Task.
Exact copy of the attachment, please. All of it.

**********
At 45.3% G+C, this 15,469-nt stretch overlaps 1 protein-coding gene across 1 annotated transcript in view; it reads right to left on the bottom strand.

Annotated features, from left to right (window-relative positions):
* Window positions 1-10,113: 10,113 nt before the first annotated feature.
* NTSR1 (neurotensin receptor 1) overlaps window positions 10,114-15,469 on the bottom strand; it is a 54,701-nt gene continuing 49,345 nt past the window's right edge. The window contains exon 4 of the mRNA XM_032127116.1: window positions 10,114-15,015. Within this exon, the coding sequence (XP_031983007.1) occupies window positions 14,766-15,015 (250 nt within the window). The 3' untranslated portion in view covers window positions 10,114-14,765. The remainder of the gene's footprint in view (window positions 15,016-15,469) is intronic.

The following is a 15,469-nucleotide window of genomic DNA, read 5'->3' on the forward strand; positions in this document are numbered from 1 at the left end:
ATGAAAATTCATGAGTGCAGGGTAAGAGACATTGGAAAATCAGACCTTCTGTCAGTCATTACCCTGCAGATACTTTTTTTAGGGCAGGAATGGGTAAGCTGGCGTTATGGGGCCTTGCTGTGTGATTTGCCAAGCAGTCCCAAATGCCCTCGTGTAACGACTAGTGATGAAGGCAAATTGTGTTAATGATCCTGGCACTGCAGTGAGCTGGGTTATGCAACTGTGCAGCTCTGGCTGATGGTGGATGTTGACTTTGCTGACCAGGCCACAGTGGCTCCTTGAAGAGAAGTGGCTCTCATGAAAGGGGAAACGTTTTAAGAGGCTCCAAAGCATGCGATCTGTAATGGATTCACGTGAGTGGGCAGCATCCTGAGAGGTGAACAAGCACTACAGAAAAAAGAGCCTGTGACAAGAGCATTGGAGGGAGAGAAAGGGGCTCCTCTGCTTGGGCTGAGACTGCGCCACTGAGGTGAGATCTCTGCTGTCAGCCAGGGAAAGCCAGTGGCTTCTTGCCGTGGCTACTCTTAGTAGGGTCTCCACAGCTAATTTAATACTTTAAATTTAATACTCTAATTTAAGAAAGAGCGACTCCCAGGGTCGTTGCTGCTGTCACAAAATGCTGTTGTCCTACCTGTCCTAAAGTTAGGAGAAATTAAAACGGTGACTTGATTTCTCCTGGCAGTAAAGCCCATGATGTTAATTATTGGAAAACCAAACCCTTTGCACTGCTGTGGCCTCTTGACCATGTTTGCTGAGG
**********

At 45.3% G+C, this 15,469-nt stretch overlaps 1 protein-coding gene across 1 annotated transcript in view; it reads right to left on the bottom strand.

Annotated features, from left to right (window-relative positions):
* Window positions 1-10,113: 10,113 nt before the first annotated feature.
* NTSR1 (neurotensin receptor 1) overlaps window positions 10,114-15,469 on the bottom strand; it is a 54,701-nt gene continuing 49,345 nt past the window's right edge. The window contains exon 4 of the mRNA XM_032127116.1: window positions 10,114-15,015. Within this exon, the coding sequence (XP_031983007.1) occupies window positions 14,766-15,015 (250 nt within the window). The 3' untranslated portion in view covers window positions 10,114-14,765. The remainder of the gene's footprint in view (window positions 15,016-15,469) is intronic.

The following is a 15,469-nucleotide window of genomic DNA, read 5'->3' on the forward strand; positions in this document are numbered from 1 at the left end:
ATGAAAATTCATGAGTGCAGGGTAAGAGACATTGGAAAATCAGACCTTCTGTCAGTCATTACCCTGCAGATACTTTTTTTAGGGCAGGAATGGGTAAGCTGGCGTTATGGGGCCTTGCTGTGTGATTTGCCAAGCAGTCCCAAATGCCCTCGTGTAACGACTAGTGATGAAGGCAAATTGTGTTAATGATCCTGGCACTGCAGTGAGCTGGGTTATGCAACTGTGCAGCTCTGGCTGATGGTGGATGTTGACTTTGCTGACCAGGCCACAGTGGCTCCTTGAAGAGAAGTGGCTCTCATGAAAGGGGAAACGTTTTAAGAGGCTCCAAAGCATGCGATCTGTAATGGATTCACGTGAGTGGGCAGCATCCTGAGAGGTGAACAAGCACTACAGAAAAAAGAGCCTGTGACAAGAGCATTGGAGGGAGAGAAAGGGGCTCCTCTGCTTGGGCTGAGACTGCGCCACTGAGGTGAGATCTCTGCTGTCAGCCAGGGAAAGCCAGTGGCTTCTTGCCGTGGCTACTCTTAGTAGGGTCTCCACAGCTAATTTAATACTTTAAATTTAATACTCTAATTTAAGAAAGAGCGACTCCCAGGGTCGTTGCTGCTGTCACAAAATGCTGTTGTCCTACCTGTCCTAAAGTTAGGAGAAATTAAAACGGTGACTTGATTTCTCCTGGCAGTAAAGCCCATGATGTTAATTATTGGAAAACCAAACCCTTTGCACTGCTGTGGCCTCTTGACCATGTTTGCTGAGG